DalŪ and Schiaparelli were also frequent collaborators. He illustrated her Tear Dress (as in rip, not cry), and also the Lobster Dress, which is key to the spirit of the exhibit. DalŪ had a fascination with lobsters, particularly of their sexuality. In a moment true to his surrealist nature, he pondered why it was that when he ordered a lobster he wasnít handed a telephone. This led him to create the Lobster Telephone sculpture, in which the receiver is a lobster. When he and Schiaparelli designed the Lobster Dress for Wallis Simpson (whose betrothal to Englandís King Edward VIII caused him to give up his throne), they naughtily placed the lobsterís tail between the wearerís legs.

To this day, Schiaparelliís influence is pervasive. Among many innovations, she was the first to use shoulder pads and animal prints, and she invented the color Shocking Pink. She created the color for the ad for her fragrance, Shocking, which was drawn by DalŪ and is included in the show. The story goes that she used a true-to-form mannequin of Mae Westís body for the shape of the bottle, and upon its arrival, Schiaparelli exclaimed, "Shocking!" The ad, which appeared in Vogue magazine, is displayed in the exhibition with the sofa that DalŪ and Edward James created in the form of Mae Westís lips.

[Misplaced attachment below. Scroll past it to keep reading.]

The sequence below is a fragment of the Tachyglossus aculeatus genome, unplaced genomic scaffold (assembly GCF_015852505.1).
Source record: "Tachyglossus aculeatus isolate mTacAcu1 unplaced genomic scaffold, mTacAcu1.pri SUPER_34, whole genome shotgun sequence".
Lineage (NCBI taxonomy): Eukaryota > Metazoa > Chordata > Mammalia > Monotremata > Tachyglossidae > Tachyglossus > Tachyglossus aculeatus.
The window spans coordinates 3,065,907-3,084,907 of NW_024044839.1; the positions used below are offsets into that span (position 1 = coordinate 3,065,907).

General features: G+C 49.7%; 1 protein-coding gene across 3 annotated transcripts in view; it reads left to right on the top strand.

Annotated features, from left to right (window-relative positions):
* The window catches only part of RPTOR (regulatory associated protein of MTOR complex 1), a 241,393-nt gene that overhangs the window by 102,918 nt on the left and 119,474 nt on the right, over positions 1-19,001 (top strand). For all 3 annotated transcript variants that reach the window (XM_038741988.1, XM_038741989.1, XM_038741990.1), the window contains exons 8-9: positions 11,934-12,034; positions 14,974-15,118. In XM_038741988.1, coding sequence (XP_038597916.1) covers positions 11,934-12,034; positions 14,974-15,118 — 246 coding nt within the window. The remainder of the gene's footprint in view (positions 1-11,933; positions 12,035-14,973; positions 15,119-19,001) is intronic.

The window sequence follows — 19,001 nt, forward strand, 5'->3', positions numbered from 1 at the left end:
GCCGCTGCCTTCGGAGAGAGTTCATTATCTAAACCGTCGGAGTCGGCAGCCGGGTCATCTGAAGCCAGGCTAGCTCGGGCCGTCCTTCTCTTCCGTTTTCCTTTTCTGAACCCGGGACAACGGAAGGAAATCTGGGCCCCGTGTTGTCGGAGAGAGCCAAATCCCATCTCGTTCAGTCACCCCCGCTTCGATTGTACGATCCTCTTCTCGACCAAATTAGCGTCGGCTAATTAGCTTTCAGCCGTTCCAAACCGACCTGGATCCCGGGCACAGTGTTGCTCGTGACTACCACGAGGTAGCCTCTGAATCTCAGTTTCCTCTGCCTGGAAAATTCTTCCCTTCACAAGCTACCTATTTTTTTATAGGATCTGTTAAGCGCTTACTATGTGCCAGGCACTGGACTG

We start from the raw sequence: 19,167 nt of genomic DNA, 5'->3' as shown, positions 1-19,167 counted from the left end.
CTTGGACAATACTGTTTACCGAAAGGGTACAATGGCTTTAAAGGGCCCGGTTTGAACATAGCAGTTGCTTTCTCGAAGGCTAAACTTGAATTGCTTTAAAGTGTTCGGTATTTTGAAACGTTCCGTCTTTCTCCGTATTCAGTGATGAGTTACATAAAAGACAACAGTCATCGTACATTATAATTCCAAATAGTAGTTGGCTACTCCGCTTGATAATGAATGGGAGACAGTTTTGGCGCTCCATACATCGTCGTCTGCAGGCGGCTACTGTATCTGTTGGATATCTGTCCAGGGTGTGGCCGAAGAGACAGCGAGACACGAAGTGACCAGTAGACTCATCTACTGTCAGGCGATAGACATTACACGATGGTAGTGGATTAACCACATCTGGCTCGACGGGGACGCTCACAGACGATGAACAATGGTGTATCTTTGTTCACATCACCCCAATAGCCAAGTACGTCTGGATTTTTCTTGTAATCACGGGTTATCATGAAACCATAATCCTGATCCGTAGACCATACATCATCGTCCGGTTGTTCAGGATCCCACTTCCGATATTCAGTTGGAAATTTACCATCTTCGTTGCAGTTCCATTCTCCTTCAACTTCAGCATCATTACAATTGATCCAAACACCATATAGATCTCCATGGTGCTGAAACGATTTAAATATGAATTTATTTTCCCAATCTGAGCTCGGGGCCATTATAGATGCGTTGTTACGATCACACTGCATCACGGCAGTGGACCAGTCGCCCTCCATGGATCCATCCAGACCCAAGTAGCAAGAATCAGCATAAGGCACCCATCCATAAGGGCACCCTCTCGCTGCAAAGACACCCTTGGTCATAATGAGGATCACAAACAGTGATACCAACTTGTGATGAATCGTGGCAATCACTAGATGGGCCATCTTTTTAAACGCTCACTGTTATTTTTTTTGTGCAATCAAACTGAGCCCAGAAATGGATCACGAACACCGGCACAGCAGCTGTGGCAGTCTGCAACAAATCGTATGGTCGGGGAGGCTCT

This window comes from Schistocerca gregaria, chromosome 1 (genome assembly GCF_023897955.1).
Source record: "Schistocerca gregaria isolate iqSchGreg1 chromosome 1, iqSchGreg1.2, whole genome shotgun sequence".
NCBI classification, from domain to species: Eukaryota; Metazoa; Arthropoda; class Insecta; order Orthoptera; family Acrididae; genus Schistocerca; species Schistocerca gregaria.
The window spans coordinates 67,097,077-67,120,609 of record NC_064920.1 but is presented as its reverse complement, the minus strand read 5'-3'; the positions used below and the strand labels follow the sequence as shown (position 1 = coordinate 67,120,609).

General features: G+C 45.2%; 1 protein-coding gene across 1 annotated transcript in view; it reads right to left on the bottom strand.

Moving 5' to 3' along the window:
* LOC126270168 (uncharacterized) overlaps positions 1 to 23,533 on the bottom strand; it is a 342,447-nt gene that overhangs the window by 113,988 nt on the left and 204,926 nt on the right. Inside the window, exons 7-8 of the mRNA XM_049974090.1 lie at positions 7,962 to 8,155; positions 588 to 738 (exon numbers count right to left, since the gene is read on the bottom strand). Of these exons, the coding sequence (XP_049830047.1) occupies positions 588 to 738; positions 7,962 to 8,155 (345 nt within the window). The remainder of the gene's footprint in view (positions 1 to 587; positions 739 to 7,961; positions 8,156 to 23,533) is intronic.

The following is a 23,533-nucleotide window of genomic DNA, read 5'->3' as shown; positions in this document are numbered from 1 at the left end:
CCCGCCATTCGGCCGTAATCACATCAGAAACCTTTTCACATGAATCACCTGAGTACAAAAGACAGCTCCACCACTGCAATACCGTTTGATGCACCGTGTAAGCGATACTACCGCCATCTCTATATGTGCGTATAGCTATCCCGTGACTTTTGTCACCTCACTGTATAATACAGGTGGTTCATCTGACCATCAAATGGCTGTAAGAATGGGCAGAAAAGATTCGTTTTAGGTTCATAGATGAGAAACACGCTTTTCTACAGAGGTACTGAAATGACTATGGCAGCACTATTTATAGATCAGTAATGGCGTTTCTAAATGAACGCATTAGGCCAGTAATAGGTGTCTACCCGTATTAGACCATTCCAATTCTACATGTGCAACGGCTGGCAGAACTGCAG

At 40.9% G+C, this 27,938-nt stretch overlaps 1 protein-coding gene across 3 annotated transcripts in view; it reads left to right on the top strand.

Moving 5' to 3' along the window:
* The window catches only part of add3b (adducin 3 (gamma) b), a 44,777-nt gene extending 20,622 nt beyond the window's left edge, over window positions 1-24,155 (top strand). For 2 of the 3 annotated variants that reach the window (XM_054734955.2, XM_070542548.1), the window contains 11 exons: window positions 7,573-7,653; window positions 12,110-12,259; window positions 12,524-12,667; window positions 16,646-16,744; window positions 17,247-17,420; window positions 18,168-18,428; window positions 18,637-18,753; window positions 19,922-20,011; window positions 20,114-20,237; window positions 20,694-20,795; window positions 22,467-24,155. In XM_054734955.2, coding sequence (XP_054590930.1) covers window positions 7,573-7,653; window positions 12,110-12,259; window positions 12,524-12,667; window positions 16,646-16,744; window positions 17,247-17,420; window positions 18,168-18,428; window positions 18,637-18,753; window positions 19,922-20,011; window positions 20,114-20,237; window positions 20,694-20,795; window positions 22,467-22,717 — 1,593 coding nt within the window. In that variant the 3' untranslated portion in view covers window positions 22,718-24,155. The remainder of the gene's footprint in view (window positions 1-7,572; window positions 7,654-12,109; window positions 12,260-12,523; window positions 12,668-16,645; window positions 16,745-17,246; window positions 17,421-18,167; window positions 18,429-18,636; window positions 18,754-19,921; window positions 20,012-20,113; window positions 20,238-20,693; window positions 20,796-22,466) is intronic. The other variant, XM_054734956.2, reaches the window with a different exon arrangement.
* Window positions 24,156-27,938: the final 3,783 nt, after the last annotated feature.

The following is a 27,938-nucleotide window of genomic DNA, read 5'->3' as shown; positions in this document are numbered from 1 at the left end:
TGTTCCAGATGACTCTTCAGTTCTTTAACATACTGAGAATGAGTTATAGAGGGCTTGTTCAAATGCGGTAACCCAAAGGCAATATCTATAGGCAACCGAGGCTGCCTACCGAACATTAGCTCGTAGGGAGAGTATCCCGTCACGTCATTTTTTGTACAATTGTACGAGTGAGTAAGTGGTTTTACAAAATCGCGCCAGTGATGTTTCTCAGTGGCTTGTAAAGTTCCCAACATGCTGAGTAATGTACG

DalŪ drew many ads for Schiaparelli, and also many Vogue magazine covers, which is indicative of how the two pushed Surrealism into the mainstream. Many of these are displayed amid two large-scale photos of department store windows that the artists were given for display. In each case, rebellion ensued. DalŪ, upset by how the window had been set, re-arranged things so frantically he shattered the windowís glass. As for Schiaparelli, when told she must use the storeís mannequins, she provocatively posed them naked and draped her dress over a chair.

In the same room is the first introduction to the contemporary Schiaparelli haute couture designs: a wedding dress and train designed for and with Sabine Getty. The train is a grand hooded cloak, with a golden sunburst, which was one of Schiaparelliís favorite symbols, emblazoned on the back. Golden suns also appear on the dress.

From here, youíll enter the realm of the contemporary Maison Schiaparelli. Creative director Guyon has done an impeccable job with the fashion house. Truly haute couture, the designs have retained Schiaparelliís edginess, whimsy and elegance, and are made with the finest of craftsmanship.

Thereís a beautiful update of the Lobster Dress, with an applique thatís likely to start a design trend of the crustacean. Butterflies also re-appear, with an exquisite dress made of bronze butterfly brocade and layered with midnight butterfly silk chiffon.

All of the clothes are lovely and drool-worthy, many incorporating unexpected elements like porcelain, or motifs, like a table setting made of leather appliques. Thereís also wonderful jewelry that offers design with a keen sense of humor. It isnít often one gets to be in the presence of real couture, and it feels magical.

Beyond the clothing is the Dressing Room, a mirrored room with quotes by Schiaparelli, some in Shocking Pink, inscribed on the glass. My favorite is, "To what point am I real?"

Contact Maggie Duffy at [email protected]